Ideas from books, articles & podcasts.
The core drives can be divided in half:
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Beyond the basic Level I analysis 👇
Level II: optimize experiences throughout all four phases of the player/user journey:
In the book called "Game of Work", Charles Coonradt addressed the question “Why would people pay for the privilege of working harder at their chosen sport or recreational pursuit than they would work at a job where they were being paid?” He then boiled it down to 5 conclusions that led t...
Gamification is the craft of deriving fun and engaging elements found typically in games and thoughtfully applying them to real-world or productive activities.
Gamification is the science/art of making a boring activity game-like: more intriguing, motivating ... and even “fun.”
The key here is to make sure users are proud of overcoming the challenges that are set out for them. Jane McGonigal, renowned game designer, defines games as “unnecessary obstacles that we volunteer to tackle.”
Most designers working on this primarily focus on the “ease” o...
The top Core Drives in the octagon (of the Octalysis gamification framework) are considered very positive motivations (White Hat), while the bottom Core Drives are considered to be more negative (Black Hat).
If something is engaging because it lets you ...
Competition in the workplace can be very useful in different scenarios but it can often backfire and demoralize team morale in the long run.
Many competitive workplaces create an unhealthy environment where employees put self-interest above corporate and even customer interests. Instead of...
It motivates us because we are either unable to have something immediately, or because there is great difficulty in obtaining it.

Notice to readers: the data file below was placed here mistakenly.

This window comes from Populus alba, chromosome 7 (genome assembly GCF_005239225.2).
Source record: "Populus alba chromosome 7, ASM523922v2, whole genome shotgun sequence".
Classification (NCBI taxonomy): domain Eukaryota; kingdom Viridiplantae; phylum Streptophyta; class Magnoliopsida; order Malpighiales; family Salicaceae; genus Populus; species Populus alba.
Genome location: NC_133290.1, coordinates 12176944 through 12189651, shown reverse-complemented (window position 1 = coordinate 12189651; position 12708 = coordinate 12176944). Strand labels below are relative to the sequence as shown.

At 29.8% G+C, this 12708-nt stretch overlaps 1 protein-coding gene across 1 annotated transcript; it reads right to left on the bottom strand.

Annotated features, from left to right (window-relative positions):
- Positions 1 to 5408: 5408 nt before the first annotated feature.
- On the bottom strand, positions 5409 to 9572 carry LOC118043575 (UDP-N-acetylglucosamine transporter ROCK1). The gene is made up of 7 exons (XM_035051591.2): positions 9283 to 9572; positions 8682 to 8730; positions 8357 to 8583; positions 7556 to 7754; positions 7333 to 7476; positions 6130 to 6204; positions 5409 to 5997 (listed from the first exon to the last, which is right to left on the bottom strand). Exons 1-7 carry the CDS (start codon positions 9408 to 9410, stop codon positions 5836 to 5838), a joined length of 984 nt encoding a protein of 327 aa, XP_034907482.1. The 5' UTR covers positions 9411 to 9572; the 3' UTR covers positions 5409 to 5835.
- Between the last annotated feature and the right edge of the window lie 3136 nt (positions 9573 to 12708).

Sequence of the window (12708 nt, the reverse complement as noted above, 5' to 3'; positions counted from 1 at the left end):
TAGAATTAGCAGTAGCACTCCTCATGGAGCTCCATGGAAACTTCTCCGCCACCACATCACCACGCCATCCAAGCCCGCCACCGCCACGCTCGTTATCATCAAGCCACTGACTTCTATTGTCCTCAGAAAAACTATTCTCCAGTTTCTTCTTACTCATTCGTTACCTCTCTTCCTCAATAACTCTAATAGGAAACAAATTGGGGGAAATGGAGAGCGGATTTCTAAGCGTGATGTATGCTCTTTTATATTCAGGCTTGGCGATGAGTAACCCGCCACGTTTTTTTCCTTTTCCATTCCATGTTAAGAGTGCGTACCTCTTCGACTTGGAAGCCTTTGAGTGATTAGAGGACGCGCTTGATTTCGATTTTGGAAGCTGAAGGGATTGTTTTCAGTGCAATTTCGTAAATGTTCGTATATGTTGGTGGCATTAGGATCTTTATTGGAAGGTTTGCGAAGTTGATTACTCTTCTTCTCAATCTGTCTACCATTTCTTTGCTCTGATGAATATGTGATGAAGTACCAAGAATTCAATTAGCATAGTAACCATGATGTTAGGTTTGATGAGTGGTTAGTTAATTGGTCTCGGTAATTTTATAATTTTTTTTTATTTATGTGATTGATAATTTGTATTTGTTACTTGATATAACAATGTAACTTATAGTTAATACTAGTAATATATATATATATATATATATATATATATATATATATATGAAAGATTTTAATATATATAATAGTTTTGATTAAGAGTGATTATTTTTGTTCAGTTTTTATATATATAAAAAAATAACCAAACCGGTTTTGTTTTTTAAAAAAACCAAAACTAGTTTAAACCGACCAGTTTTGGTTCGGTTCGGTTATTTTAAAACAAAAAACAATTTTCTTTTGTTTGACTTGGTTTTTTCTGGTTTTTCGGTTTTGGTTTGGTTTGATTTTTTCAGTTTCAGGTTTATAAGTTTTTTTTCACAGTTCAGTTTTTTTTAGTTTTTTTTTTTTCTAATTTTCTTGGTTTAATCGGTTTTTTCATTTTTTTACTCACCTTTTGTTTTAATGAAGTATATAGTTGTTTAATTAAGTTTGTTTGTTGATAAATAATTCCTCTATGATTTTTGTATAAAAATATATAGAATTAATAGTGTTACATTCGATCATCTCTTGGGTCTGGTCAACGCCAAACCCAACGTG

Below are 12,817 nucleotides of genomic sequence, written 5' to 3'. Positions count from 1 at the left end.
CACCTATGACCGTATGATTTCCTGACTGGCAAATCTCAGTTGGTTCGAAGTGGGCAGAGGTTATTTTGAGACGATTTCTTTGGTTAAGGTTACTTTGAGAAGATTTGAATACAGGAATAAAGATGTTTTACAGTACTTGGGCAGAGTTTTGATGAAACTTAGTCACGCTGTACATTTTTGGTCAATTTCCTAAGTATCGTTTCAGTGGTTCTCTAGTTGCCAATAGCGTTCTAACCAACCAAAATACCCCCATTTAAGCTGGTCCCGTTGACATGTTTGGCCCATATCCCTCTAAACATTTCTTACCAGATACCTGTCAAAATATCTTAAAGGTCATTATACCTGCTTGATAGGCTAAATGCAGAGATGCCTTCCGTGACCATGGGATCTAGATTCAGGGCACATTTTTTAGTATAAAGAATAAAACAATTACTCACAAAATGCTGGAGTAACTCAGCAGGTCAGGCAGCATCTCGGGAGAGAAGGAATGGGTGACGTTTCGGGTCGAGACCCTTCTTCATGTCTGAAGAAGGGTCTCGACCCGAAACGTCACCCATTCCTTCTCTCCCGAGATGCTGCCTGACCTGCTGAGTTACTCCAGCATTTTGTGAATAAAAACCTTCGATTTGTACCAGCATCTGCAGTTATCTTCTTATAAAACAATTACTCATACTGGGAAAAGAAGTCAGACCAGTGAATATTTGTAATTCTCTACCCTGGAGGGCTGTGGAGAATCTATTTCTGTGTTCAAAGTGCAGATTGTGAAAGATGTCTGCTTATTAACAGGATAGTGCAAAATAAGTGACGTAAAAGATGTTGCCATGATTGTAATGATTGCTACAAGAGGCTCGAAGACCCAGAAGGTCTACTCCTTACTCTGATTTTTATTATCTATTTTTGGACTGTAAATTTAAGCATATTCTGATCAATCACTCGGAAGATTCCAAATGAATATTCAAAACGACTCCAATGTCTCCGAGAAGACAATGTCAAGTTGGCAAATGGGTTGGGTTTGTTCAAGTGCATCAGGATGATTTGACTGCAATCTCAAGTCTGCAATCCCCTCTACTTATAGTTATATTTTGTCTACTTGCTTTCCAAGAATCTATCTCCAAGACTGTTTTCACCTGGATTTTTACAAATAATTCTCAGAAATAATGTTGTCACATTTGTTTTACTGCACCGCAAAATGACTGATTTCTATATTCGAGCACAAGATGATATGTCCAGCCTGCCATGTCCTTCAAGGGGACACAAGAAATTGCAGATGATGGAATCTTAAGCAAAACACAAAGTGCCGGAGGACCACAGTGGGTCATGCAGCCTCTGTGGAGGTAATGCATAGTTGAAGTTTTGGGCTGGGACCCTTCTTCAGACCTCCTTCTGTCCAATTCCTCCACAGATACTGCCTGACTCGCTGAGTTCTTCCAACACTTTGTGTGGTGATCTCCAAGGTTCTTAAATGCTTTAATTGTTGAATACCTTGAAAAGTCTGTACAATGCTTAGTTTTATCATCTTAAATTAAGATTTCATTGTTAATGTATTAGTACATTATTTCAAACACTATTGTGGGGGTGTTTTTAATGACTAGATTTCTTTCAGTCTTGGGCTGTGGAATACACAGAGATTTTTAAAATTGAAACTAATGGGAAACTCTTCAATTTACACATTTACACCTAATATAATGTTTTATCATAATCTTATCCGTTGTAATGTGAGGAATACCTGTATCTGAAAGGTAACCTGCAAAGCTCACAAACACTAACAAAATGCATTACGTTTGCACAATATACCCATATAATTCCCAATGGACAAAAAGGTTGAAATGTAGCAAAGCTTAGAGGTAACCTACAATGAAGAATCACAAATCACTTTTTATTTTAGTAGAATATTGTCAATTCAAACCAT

It emphasizes on what most people refer to as “Play.” A user can continuously tap into their creativity and derive an almost limitless number of possibilities, so the game designer no longer needs to constantly create new content to make things engaging. Chess is still played because there ...
This is our natural curiosity to explore the unknown and discover new things. Because “fun” is “pleasure with surprises". It's not fun to spin a wheel an hour for $5, but if every now and then you get a big reward... we have a slot-machine game.
This is mainly about introd...
An interesting dynamic between Drive 1: Meaning and Drive 5: Social Influence happens in the workplace. Within a group, the leader is often motivated by Meaning.
The team members of the group, however, are often motivated by Social Influence. They don’t necessarily believe in the higher m...
It involves activities inspired by what other people think, do, or say. This Core Drive is the engine behind many themes such as mentorship, competition, envy, group quests, social treasure, and companionship.
Most people focus on competition between users but when you desi...
The motivation that is driven by our feelings of owning something & consequently the desire to improve, protect, and obtain more of it. It involves virtual goods & currencies. It's the drive that compels us to collect stamps or accumulate wealth. On a more abstract level, it is ...
This is the drive where people are motivated because they believe they are engaged in something bigger than themselves. Wikipedia editors don't feel like they are doing unpaid labour, but they are protecting humanity’s knowledge - something greater than themselves.
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Most people approach data the wrong way: They start with a data set, then use their favourite tools and techniques on it. This produces a narrow set of unsurprising results.
When we want to gain knowledge from the data, we should first do some thinking.
The job profile of a product leader is akin to a CEO of a company.
A product leader is ultimately responsible for the success and failure of a product, and by extension, the company itself. This raises the question of what makes a true product leader.
We find out th...
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Product Leaders and Product Teams: Management Basics
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